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Sweden: The Activity Guarantee

| Text: Gunhild Wallin

Being unemployed for long periods is neither good for one's self-confidence, health or psychological state. If you cannot find a job quickly, your chances of finding a job lessen. Sweden is currently making a big effort to get the long-term unemployed back to work.

Unemployment has fallen rapidly in Sweden over the last couple of years. This also includes people who have been unemployed for more than two years. Figures for this group dropped from 83,000 in 1999 to 60,000 in 2000. At the same time, however, the average period of unemployment rose from 680 to 695 days.

"There are some people who can't find jobs despite an upturn in the economy. They may be in the wrong profession, in the wrong place or have occupational injuries that have previously gone unnoticed," says Karin Paulsson from the Swedish National Labour Market Board, who has been heavily involved in the Activity Guarantee Programme since it was introduced in August 2000.

33,400 people took part in September this year. To date, 35-40% of those who took part have got jobs. In contrast to other programmes, which do not last more than six months, those taking part in the Activity Guarantee Programme stay on until they find work, start a training course not covered by the programme or decide to leave.

"The idea was to try and break the vicious circle many of them end up in. They took part in a scheme for six months that then entitled them to unemployment benefits for the same period and then a new scheme would come along. Instead of just looking ahead six months, we try to see what needs to be done to get that person a job.”

An individual plan is drawn up with the jobseeker, who is entitled to apply for all available programmes. It may involve practical experience, training or quite simply learning how to look for a job. Those eligible for the Activity Guarantee Programme belong to a small group of 10-15 people who receive considerably more help than people unemployed for a shorter time. Whereas a supervisor is quite often responsible for 250 people, those working in the Activity Guarantee Programme only deal with a fifth of this number.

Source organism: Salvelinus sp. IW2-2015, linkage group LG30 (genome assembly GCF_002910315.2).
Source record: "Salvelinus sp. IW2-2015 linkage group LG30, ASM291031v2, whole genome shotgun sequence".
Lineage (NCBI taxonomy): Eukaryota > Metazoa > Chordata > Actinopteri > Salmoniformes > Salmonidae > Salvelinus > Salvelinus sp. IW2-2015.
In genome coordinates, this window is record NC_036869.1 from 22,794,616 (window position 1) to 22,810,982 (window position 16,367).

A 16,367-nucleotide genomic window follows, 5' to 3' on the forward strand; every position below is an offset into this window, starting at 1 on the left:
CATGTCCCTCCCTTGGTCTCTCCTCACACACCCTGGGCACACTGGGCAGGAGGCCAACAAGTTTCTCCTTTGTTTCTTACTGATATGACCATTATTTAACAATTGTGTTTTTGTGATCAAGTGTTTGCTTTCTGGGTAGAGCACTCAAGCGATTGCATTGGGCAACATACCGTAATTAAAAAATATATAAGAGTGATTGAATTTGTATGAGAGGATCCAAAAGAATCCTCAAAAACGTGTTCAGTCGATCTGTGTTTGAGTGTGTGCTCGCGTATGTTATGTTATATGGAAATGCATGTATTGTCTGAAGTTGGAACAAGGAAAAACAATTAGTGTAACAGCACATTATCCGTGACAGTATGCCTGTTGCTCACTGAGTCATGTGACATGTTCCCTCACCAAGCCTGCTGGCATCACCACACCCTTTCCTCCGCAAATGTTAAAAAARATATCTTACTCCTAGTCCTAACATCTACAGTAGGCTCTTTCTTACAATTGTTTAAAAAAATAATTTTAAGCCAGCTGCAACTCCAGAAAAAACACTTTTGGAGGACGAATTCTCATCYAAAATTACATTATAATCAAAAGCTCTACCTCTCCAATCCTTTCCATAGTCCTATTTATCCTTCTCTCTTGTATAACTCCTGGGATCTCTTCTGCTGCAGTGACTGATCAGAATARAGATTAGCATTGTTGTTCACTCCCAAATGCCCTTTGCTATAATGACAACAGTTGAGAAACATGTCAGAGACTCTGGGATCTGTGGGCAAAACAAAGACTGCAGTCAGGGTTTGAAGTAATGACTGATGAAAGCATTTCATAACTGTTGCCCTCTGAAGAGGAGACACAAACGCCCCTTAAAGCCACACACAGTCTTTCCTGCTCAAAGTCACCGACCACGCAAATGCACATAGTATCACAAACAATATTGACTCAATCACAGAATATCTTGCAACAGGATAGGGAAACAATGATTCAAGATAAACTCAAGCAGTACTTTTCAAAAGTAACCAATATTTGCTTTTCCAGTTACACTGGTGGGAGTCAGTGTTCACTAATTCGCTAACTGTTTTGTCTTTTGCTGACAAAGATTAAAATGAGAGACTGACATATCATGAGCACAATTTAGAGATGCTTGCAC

"All the available programmes are centralised under one roof and the individual action plan serves as a basis for all activities. Taking part in the Activity Guarantee Programme is a full-time job," says Paulsson. This group is put under the same pressure in terms of geographical movement and movement between occupations as other groups. The pressure becomes even greater after 100 days.

"A welder who can't find work within commuting distance from home has to make a choice. Either he moves somewhere where there is a job or he changes occupation."

Otherwise, benefits are cut by 25 %. The third time a jobseeker says no to the offer of a job, his benefit is withdrawn altogether.

People taking part in the Activity Guarantee Programme get the same holiday entitlement as those in work. Another important part of the Activity Guarantee is the focus on finding new work. To break the trend of high long-term unemployment requires the commitment of the whole municipality or area to find new solutions. Private or public services that can act as a step on the path to the ordinary labour market may be subsidised by the state.



  • The Nordic model represents a partnership between employers, trade unions and the government, whereby these social partners negotiate the terms to regulating the workplace among themselves, rather than the terms being imposed by law.


  • Through collective bargaining, agreements are reached which apply industry-wide. Employers accept the trade unions' right to organise workers, while the trade unions accept that the employers have the right to manage and allocate the work.


  • The model assumes that both the trade unions and the employer organisations are representative. From an international perspective, the level of organisation among employees is extremely high in the Nordic countries, between 50 and 80 %.This is also the case among employers.


  • The Nordic model is supported by the state pursuing an active employment policy. It is based partly on keeping unemployment low and partly on improving the chances of the unemployed of finding a job through the provision of training.

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